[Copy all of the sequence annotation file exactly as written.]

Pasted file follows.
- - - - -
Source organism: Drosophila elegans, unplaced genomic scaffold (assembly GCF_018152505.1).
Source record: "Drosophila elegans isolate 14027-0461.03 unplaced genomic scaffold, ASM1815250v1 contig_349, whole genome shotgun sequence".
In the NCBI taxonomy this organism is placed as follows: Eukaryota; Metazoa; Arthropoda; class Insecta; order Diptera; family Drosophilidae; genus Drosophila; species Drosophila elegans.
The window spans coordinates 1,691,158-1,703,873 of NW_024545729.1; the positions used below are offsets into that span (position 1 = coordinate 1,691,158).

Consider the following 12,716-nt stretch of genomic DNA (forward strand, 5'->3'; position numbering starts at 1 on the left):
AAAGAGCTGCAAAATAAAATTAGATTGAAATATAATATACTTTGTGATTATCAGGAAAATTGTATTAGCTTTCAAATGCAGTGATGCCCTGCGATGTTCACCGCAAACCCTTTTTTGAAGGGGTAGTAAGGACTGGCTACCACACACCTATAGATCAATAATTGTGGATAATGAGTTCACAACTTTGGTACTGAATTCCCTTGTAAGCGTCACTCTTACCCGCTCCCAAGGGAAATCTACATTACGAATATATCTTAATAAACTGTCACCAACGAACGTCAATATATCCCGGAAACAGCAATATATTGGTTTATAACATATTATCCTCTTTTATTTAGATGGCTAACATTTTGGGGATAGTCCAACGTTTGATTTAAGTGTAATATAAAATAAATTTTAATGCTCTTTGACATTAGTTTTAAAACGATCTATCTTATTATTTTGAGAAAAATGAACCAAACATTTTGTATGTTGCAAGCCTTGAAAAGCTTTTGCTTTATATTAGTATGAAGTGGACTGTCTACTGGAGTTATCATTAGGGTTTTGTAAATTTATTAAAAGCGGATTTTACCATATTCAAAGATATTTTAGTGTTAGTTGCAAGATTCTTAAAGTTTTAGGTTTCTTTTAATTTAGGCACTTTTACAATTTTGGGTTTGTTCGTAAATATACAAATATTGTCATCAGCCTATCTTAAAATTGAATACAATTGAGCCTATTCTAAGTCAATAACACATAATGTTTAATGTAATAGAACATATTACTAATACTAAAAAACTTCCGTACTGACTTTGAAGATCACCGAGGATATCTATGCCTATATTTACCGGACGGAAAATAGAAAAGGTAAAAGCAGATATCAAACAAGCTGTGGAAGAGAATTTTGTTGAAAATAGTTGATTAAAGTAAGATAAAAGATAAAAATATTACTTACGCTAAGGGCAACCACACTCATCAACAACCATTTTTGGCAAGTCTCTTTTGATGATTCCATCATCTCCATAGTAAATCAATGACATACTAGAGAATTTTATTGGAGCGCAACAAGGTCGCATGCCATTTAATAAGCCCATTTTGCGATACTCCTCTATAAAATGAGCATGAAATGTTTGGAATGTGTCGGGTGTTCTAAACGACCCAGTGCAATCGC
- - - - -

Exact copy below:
Source organism: Drosophila elegans, unplaced genomic scaffold (assembly GCF_018152505.1).
Source record: "Drosophila elegans isolate 14027-0461.03 unplaced genomic scaffold, ASM1815250v1 contig_349, whole genome shotgun sequence".
In the NCBI taxonomy this organism is placed as follows: Eukaryota; Metazoa; Arthropoda; class Insecta; order Diptera; family Drosophilidae; genus Drosophila; species Drosophila elegans.
The window spans coordinates 1,691,158-1,703,873 of NW_024545729.1; the positions used below are offsets into that span (position 1 = coordinate 1,691,158).

Consider the following 12,716-nt stretch of genomic DNA (forward strand, 5'->3'; position numbering starts at 1 on the left):
AAAGAGCTGCAAAATAAAATTAGATTGAAATATAATATACTTTGTGATTATCAGGAAAATTGTATTAGCTTTCAAATGCAGTGATGCCCTGCGATGTTCACCGCAAACCCTTTTTTGAAGGGGTAGTAAGGACTGGCTACCACACACCTATAGATCAATAATTGTGGATAATGAGTTCACAACTTTGGTACTGAATTCCCTTGTAAGCGTCACTCTTACCCGCTCCCAAGGGAAATCTACATTACGAATATATCTTAATAAACTGTCACCAACGAACGTCAATATATCCCGGAAACAGCAATATATTGGTTTATAACATATTATCCTCTTTTATTTAGATGGCTAACATTTTGGGGATAGTCCAACGTTTGATTTAAGTGTAATATAAAATAAATTTTAATGCTCTTTGACATTAGTTTTAAAACGATCTATCTTATTATTTTGAGAAAAATGAACCAAACATTTTGTATGTTGCAAGCCTTGAAAAGCTTTTGCTTTATATTAGTATGAAGTGGACTGTCTACTGGAGTTATCATTAGGGTTTTGTAAATTTATTAAAAGCGGATTTTACCATATTCAAAGATATTTTAGTGTTAGTTGCAAGATTCTTAAAGTTTTAGGTTTCTTTTAATTTAGGCACTTTTACAATTTTGGGTTTGTTCGTAAATATACAAATATTGTCATCAGCCTATCTTAAAATTGAATACAATTGAGCCTATTCTAAGTCAATAACACATAATGTTTAATGTAATAGAACATATTACTAATACTAAAAAACTTCCGTACTGACTTTGAAGATCACCGAGGATATCTATGCCTATATTTACCGGACGGAAAATAGAAAAGGTAAAAGCAGATATCAAACAAGCTGTGGAAGAGAATTTTGTTGAAAATAGTTGATTAAAGTAAGATAAAAGATAAAAATATTACTTACGCTAAGGGCAACCACACTCATCAACAACCATTTTTGGCAAGTCTCTTTTGATGATTCCATCATCTCCATAGTAAATCAATGACATACTAGAGAATTTTATTGGAGCGCAACAAGGTCGCATGCCATTTAATAAGCCCATTTTGCGATACTCCTCTATAAAATGAGCATGAAATGTTTGGAATGTGTCGGGTGTTCTAAACGACCCAGTGCAATCGC